Materials used to make components for the next generation of lighter and
higher performing jet engines will include a
new, less-expensive superalloy.
ATI 718Plus alloy is the first
nickel-based superalloy to be used for both static and rotating jet engine
components in more than 40 years, according to Allegheny Technologies Inc. of
Pittsburgh. It's going into commercial production this year.
The superalloy is described as a workable, formable replacement material
for engine structures such as turbine cases, blades and shafts. Fasteners are
also potential applications. Heat treatment consists of solution treating
followed by a double aging treatment. Different heat treatments are used
depending on the mechanical properties desired.
The material can be welded in both the solution-treated and fully aged
conditions using inert gas-shielded arc, plasma arc, electron beam and
"ATI 718Plus alloy plays an important role in helping engine
manufacturers meet their aggressive goals for fuel efficiency and emissions
while providing as much as a 25-percent reduction in part cost over more
expensive nickel-based superalloys," says Rich Jeniski, director, marketing and
business development at ATI Allvac.
ATI says ATI 718Plus alloy provides a major performance advantage
over standard alloy 718: a higher operating range that will function reliably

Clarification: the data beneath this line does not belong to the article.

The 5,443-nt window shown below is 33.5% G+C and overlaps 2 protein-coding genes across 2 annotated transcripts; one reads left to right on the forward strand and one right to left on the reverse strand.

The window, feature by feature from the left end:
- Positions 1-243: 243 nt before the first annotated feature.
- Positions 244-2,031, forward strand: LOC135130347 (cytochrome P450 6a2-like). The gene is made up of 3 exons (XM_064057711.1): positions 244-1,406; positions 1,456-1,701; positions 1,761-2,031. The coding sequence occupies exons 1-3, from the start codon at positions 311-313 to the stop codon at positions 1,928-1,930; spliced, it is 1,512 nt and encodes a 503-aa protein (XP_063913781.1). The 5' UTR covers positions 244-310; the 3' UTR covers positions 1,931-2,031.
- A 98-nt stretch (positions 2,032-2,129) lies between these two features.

at temperatures 100F hotter. Its cost advantage derives both from lower raw
materials' costs as well as improved manufacturability.
New jet engines are more efficient because of higher operating
temperatures. The hot gas path can be increased from 1200F to 1300F, requiring
higher-performing components. Emissions are also reduced because the combustion
cycle is more complete.
Another alloy used in the new jet engines is a gamma titanium aluminide
material supplied by ATI Wah Chang. It's used in the low-pressure section of
the GEnx engine that will power the Boeing 787 Dreamliner. It is said to have
half the weight of nickel-based alloys, but is able to withstand higher
operating temperatures, further extending fuel efficiency.
It's not specifically known if ATI 718Plus is used in engines designed
for the 787 Dreamliner. However, Rolls-Royce, one of the Dreamliner engine
suppliers, extensively tested ATI 718Plus at Rolls Royce Deutschland, which
established an evaluation and optimization program for the alloy. The program
included the development of a complete processing route as well as substantial
Allvac 718Plus alloy is available in mill product forms for end-use
applications that also include forging and extrusion dies.
Automakers are on the prowl for lighter weight materials to make vehicles less heavy and more fuel efficient, and Nanosteel is one of the companies hoping to take advantage of this opportunity with their lightweight automotive steel of the same name.
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